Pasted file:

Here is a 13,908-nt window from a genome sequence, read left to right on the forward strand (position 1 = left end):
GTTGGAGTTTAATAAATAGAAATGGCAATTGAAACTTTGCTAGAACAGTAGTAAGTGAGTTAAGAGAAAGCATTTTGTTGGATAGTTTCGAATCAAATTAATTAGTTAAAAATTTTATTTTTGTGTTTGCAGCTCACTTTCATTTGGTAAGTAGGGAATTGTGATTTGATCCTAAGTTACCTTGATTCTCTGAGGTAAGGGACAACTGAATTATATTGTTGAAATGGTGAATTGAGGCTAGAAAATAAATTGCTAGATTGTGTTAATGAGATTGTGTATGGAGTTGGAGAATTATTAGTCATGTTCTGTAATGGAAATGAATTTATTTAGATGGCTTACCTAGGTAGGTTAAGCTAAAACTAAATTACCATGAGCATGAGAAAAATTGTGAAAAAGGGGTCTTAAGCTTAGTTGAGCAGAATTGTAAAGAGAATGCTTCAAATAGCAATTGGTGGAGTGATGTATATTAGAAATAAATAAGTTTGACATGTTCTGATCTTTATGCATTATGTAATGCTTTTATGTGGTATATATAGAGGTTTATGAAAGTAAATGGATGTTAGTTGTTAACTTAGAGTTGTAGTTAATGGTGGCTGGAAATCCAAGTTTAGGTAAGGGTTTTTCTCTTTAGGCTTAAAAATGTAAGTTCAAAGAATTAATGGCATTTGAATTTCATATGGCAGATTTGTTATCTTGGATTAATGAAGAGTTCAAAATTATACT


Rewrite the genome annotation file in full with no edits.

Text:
Here is a 13,908-nt window from a genome sequence, read left to right on the forward strand (position 1 = left end):
GTTGGAGTTTAATAAATAGAAATGGCAATTGAAACTTTGCTAGAACAGTAGTAAGTGAGTTAAGAGAAAGCATTTTGTTGGATAGTTTCGAATCAAATTAATTAGTTAAAAATTTTATTTTTGTGTTTGCAGCTCACTTTCATTTGGTAAGTAGGGAATTGTGATTTGATCCTAAGTTACCTTGATTCTCTGAGGTAAGGGACAACTGAATTATATTGTTGAAATGGTGAATTGAGGCTAGAAAATAAATTGCTAGATTGTGTTAATGAGATTGTGTATGGAGTTGGAGAATTATTAGTCATGTTCTGTAATGGAAATGAATTTATTTAGATGGCTTACCTAGGTAGGTTAAGCTAAAACTAAATTACCATGAGCATGAGAAAAATTGTGAAAAAGGGGTCTTAAGCTTAGTTGAGCAGAATTGTAAAGAGAATGCTTCAAATAGCAATTGGTGGAGTGATGTATATTAGAAATAAATAAGTTTGACATGTTCTGATCTTTATGCATTATGTAATGCTTTTATGTGGTATATATAGAGGTTTATGAAAGTAAATGGATGTTAGTTGTTAACTTAGAGTTGTAGTTAATGGTGGCTGGAAATCCAAGTTTAGGTAAGGGTTTTTCTCTTTAGGCTTAAAAATGTAAGTTCAAAGAATTAATGGCATTTGAATTTCATATGGCAGATTTGTTATCTTGGATTAATGAAGAGTTCAAAATTATACT